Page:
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Information Security … A Guide For Business #7 Applying Sound Security Practices


Ten practical lessons businesses can learn from the FTC’s (business.ftc.gov) 50+ data security settlements.  This is part #7.

#7  Apply Sound Security Practices When Developing New Products

So you have a great new app or innovative software on the drawing board. Early in the development process, think through how customers will likely use the product. If they’ll be storing or sending sensitive information, is your product up to the task of handling that data securely? Before going to market, consider the lessons from FTC cases involving product development, design, testing, and roll-out.

Train your engineers in secure coding.

Have you explained to your developers the need to keep security at the forefront? In cases like MTSHTC America, and TRENDnet, the FTC alleged that the companies failed to train their employees in secure coding practices. The upshot: questionable design decisions, including the introduction of vulnerabilities into the software. For example, according to the complaint in HTC America, the company failed to implement readily available secure communications mechanisms in the logging applications it pre-installed on its mobile devices. As a result, malicious third-party apps could communicate with the logging applications, placing consumers’ text messages, location data, and other sensitive information at risk. The company could have reduced the risk of vulnerabilities like that by adequately training its engineers in secure coding practices.

Follow platform guidelines for security.

When it comes to security, there may not be a need to reinvent the wheel. Sometimes the wisest course is to listen to the experts. In actions against HTC AmericaFandango, and Credit Karma, the FTC alleged that the companies failed to follow explicit platform guidelines about secure development practices. For example, Fandango and Credit Karma turned off a critical process known as SSL certificate validation in their mobile apps, leaving the sensitive information consumers transmitted through those apps open to interception through man-in-the-middle attacks. The companies could have prevented this vulnerability by following the iOS and Android guidelines for developers, which explicitly warn against turning off SSL certificate validation.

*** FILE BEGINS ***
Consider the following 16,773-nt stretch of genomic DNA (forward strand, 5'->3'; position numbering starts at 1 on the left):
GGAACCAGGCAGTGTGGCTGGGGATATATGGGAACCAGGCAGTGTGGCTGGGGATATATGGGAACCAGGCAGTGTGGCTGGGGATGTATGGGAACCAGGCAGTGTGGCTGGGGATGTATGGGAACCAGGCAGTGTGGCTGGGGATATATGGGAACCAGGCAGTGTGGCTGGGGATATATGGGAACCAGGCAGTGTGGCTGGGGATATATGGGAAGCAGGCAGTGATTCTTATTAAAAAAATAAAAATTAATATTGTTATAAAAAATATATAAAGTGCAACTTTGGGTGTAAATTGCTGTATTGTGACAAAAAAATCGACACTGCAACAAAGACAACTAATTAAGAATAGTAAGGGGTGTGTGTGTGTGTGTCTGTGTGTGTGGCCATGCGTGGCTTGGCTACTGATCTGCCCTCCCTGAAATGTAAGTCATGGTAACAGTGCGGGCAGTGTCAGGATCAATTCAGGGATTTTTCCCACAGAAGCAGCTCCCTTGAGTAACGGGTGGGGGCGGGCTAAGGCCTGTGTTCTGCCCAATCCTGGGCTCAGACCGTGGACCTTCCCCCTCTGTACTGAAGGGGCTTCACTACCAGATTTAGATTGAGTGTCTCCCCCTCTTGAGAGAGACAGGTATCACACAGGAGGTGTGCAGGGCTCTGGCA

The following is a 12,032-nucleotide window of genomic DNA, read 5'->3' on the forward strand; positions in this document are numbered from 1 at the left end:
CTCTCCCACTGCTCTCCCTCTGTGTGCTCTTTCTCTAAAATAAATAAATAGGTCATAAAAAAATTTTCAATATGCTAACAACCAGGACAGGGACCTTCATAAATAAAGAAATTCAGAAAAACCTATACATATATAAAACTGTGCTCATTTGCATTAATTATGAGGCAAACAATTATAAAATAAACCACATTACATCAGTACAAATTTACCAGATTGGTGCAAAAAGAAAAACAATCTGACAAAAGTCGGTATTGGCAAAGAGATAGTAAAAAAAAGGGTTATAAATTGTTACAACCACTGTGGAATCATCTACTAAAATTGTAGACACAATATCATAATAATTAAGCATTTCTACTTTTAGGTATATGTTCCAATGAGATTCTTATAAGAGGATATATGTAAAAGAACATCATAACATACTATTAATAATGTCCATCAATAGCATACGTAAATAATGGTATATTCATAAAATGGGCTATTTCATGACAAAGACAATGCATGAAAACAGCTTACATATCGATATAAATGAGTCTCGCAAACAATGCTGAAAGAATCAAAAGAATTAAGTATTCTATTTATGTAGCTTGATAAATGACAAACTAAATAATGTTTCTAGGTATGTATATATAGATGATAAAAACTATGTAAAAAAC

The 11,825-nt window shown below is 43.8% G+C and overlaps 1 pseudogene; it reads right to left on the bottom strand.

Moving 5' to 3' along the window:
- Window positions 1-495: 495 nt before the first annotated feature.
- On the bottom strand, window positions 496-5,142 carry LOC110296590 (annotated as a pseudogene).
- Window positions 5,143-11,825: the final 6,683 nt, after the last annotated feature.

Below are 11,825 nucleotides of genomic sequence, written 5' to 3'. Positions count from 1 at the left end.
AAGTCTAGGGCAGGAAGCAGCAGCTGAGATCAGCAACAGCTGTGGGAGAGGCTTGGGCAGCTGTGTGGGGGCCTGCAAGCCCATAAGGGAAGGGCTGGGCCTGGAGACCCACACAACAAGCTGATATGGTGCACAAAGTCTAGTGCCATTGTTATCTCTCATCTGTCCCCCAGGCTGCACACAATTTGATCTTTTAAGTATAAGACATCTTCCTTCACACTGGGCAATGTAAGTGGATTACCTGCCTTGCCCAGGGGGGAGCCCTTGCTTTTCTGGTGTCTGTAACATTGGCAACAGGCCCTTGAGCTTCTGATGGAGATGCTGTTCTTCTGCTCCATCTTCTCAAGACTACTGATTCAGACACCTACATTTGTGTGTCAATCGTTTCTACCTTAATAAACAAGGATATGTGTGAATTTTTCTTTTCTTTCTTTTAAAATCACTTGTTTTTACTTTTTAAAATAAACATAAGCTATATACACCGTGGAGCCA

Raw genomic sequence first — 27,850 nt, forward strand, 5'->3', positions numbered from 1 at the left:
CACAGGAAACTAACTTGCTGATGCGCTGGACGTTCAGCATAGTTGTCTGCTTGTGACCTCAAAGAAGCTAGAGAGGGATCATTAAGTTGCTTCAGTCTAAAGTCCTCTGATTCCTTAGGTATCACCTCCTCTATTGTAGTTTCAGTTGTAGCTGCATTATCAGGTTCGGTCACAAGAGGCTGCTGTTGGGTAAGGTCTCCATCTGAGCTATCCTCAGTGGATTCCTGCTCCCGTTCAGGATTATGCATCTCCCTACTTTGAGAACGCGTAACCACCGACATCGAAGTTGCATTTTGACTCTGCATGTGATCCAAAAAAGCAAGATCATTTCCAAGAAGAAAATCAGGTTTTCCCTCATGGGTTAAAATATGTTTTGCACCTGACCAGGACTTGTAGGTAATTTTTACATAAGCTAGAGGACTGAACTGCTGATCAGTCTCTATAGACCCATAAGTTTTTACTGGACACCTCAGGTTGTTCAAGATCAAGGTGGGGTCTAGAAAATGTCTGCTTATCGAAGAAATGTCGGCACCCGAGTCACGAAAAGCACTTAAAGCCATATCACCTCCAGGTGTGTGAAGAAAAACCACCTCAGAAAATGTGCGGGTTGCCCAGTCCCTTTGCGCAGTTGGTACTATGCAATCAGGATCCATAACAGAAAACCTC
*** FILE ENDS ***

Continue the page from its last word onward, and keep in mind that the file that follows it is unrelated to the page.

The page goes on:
Verify that privacy and security features work.

If your software offers a privacy or security feature, verify that the feature works as advertised. In TRENDnet, for example, the FTC charged that the company failed to test that an option to make a consumer’s camera feed private would, in fact, restrict access to that feed. As a result, hundreds of “private” camera feeds were publicly available. Similarly, in Snapchat, the company advertised that messages would “disappear forever,” but the FTC says it failed to ensure the accuracy of that claim. Among other things, the app saved video files to a location outside of the app’s sandbox, making it easy to recover the video files with common file browsing tools. The lesson for other companies: When offering privacy and security features, ensure that your product lives up to your advertising claims.

Test for common vulnerabilities.

There is no way to anticipate every threat, but some vulnerabilities are commonly known and reasonably foreseeable. In more than a dozen FTC cases, businesses failed to adequately assess their applications for well-known vulnerabilities. For example, in the Guess? case, the FTC alleged that the business failed to assess whether its web application was vulnerable to Structured Query Language (SQL) injection attacks. As a result, hackers were able to use SQL attacks to gain access to databases with consumers’ credit card information. That’s a risk that could have been avoided by testing for commonly-known vulnerabilities, like those identified by the Open Web Application Security Project (OWASP).

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